Brexit… Perhaps the most debated topic since the referendum was held just over three years ago. Whether you are a ‘Leaver’ or ‘Remainer’, a stark reality is approaching with the UK officially due to leave the EU on 31st October 2019, and the risk of a ‘no deal’ Brexit as the outcome is very real. Should this happen, the UK will be leaving the customs union and single market overnight, UK-EU trade terms will have to be set by the World Trade Organization (WTO), which could have rippling economic consequences including border delays and possible price increases to goods. The effects of a ‘no deal’ Brexit could be felt most catastrophically in the Automotive industry. To apply some context, the automotive industry is one of the most deeply integrated across Europe with many carmakers having manufacturing sites in the UK, indicating that the impacts could be “seismic”. Indeed, the UK and EU automotive industries heavily depend on frictionless trade to facilitate their just-in-time supply chains where a single vehicle consists of around 30,000 parts, many of which cross borders multiple times.
The President of Germany’s VDA (German Association of the Automotive Industry) Bernhard Mattes, has stated that the UK is a “fully integrated player in the value chain of the German automotive industry”, locating more than 100 production facilities. Similarly, head of the French Automotive Industry Association (CCFA) Christian Peugeot, has said that “Brexit is not just a British problem, we are all concerned in the European automotive industry, and even further”. In fact, senior representatives from 23 automotive business associations across the EU have issued a joint statement of caution against a ‘no deal’ Brexit. In the UK, over 30 automotive manufacturers build in excess of 70 models of vehicle supported by 2,500 suppliers. And in the EU, automotive manufacturers operate 309 vehicle assembly and production plants across 27 countries. Around 10% of vehicles assembled in the EU are destined for the UK as manufacturers are currently reaping the benefits from the single market.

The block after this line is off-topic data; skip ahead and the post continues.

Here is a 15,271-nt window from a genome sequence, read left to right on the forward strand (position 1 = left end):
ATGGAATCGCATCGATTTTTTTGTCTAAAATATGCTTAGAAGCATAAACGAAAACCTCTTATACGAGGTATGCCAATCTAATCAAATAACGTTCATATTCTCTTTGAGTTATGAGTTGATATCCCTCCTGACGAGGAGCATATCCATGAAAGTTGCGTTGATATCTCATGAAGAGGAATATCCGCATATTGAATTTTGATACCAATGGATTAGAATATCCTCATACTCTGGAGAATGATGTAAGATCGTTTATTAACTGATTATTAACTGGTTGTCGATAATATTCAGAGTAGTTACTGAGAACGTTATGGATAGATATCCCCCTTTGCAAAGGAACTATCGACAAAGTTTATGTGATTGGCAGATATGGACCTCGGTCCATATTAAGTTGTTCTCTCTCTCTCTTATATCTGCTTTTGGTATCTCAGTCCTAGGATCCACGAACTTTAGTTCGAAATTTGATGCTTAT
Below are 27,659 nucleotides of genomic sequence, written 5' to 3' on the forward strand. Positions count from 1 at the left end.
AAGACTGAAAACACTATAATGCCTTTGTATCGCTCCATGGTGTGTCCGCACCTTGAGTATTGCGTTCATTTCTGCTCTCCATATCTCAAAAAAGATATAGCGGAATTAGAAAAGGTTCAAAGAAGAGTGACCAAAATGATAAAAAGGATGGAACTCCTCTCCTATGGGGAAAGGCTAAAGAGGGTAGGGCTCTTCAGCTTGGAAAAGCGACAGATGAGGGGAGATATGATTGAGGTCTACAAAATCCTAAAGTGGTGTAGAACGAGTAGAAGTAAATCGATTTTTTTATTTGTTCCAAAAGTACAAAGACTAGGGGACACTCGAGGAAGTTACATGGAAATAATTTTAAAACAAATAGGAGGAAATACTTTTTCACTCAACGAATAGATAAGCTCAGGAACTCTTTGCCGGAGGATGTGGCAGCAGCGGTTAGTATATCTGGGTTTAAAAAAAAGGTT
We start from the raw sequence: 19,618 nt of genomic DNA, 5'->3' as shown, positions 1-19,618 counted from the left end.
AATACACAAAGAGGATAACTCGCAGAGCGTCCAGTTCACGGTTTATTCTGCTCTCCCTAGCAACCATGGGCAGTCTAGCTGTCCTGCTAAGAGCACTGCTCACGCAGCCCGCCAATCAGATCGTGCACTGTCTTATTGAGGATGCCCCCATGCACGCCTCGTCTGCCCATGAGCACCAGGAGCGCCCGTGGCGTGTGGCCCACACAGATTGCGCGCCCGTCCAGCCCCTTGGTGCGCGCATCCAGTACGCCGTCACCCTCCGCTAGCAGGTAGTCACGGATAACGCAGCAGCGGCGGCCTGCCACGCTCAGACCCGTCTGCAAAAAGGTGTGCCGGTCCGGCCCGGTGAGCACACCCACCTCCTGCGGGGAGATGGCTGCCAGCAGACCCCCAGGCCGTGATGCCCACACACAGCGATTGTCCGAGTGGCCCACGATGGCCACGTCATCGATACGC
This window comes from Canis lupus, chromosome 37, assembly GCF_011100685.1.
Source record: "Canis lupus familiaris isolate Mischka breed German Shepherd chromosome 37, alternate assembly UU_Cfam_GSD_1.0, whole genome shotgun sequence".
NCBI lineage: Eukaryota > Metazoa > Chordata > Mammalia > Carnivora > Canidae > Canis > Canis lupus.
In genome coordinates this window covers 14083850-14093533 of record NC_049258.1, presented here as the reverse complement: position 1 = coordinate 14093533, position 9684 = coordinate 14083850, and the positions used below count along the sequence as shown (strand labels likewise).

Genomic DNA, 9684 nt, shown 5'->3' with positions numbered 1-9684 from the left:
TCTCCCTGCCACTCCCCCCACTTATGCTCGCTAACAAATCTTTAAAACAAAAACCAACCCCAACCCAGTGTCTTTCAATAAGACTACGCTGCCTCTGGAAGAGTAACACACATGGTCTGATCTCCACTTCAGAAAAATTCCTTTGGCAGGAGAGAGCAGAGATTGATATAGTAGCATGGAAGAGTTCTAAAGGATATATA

The aforementioned “seismic” impacts within the automotive industry born of a potential ‘no deal’ Brexit are especially evident through the possibility of WTO tariffs adding €5.7bn to the collective costs for the UK and EU. This in turn could negatively impact consumer choice and affordability on both sides of the channel. To state the obvious, any financial loss will be damaging to a manufacturer, and significant loss may be on the horizon for manufacturers in the automotive industry depending on the outcome to Brexit, but it is also clear just how vital it is for manufacturers to take a proactive stance to loss management in their business. A manufacturer able to identify, quantify, and eliminate loss in its operations will be in a far stronger position to tackle uncontrollable external factors when they arise. Today, political factors are a predominant challenge, next year it may be environmental factors, the year after that could be technological. The point is that when these challenges emerge, and they will, manufacturers must be able to put their ‘best foot forward’.